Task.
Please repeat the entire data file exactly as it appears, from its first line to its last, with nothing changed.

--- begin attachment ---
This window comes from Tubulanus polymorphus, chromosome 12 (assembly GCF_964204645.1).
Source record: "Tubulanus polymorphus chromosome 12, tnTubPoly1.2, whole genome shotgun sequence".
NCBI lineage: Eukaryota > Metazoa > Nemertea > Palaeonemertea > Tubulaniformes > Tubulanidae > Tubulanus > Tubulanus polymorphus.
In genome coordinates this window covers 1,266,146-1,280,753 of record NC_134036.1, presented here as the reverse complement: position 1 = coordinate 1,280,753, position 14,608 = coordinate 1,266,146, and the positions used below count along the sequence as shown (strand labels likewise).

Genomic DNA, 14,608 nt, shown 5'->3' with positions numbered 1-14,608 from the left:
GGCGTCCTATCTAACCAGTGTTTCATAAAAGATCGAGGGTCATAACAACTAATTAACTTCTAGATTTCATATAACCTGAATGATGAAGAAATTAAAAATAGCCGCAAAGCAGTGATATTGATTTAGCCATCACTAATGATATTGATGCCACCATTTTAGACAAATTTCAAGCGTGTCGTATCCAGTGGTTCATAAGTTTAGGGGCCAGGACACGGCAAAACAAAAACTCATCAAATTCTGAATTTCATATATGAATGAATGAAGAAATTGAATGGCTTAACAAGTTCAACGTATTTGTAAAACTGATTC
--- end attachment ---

This window comes from Tubulanus polymorphus, chromosome 12 (assembly GCF_964204645.1).
Source record: "Tubulanus polymorphus chromosome 12, tnTubPoly1.2, whole genome shotgun sequence".
NCBI lineage: Eukaryota > Metazoa > Nemertea > Palaeonemertea > Tubulaniformes > Tubulanidae > Tubulanus > Tubulanus polymorphus.
In genome coordinates this window covers 1,266,146-1,280,753 of record NC_134036.1, presented here as the reverse complement: position 1 = coordinate 1,280,753, position 14,608 = coordinate 1,266,146, and the positions used below count along the sequence as shown (strand labels likewise).

Genomic DNA, 14,608 nt, shown 5'->3' with positions numbered 1-14,608 from the left:
GGCGTCCTATCTAACCAGTGTTTCATAAAAGATCGAGGGTCATAACAACTAATTAACTTCTAGATTTCATATAACCTGAATGATGAAGAAATTAAAAATAGCCGCAAAGCAGTGATATTGATTTAGCCATCACTAATGATATTGATGCCACCATTTTAGACAAATTTCAAGCGTGTCGTATCCAGTGGTTCATAAGTTTAGGGGCCAGGACACGGCAAAACAAAAACTCATCAAATTCTGAATTTCATATATGAATGAATGAAGAAATTGAATGGCTTAACAAGTTCAACGTATTTGTAAAACTGATTC